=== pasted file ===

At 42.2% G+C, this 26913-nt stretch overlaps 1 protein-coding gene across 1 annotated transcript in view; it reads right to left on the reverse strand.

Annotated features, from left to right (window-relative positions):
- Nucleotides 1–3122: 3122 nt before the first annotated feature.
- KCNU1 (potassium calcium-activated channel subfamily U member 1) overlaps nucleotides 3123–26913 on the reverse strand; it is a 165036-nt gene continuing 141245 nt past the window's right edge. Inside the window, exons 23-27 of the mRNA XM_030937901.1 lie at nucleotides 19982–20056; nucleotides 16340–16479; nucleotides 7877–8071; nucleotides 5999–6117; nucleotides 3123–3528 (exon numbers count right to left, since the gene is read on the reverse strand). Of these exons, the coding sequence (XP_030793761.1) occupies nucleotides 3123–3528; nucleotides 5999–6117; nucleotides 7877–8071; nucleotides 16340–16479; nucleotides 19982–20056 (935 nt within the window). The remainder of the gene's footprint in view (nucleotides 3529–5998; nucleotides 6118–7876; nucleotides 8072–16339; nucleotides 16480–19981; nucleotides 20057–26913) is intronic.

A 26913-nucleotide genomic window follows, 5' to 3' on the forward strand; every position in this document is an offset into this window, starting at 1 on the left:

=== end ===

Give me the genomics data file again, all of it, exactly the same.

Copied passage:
At 42.2% G+C, this 26913-nt stretch overlaps 1 protein-coding gene across 1 annotated transcript in view; it reads right to left on the reverse strand.

Annotated features, from left to right (window-relative positions):
- Nucleotides 1–3122: 3122 nt before the first annotated feature.
- KCNU1 (potassium calcium-activated channel subfamily U member 1) overlaps nucleotides 3123–26913 on the reverse strand; it is a 165036-nt gene continuing 141245 nt past the window's right edge. Inside the window, exons 23-27 of the mRNA XM_030937901.1 lie at nucleotides 19982–20056; nucleotides 16340–16479; nucleotides 7877–8071; nucleotides 5999–6117; nucleotides 3123–3528 (exon numbers count right to left, since the gene is read on the reverse strand). Of these exons, the coding sequence (XP_030793761.1) occupies nucleotides 3123–3528; nucleotides 5999–6117; nucleotides 7877–8071; nucleotides 16340–16479; nucleotides 19982–20056 (935 nt within the window). The remainder of the gene's footprint in view (nucleotides 3529–5998; nucleotides 6118–7876; nucleotides 8072–16339; nucleotides 16480–19981; nucleotides 20057–26913) is intronic.

A 26913-nucleotide genomic window follows, 5' to 3' on the forward strand; every position in this document is an offset into this window, starting at 1 on the left: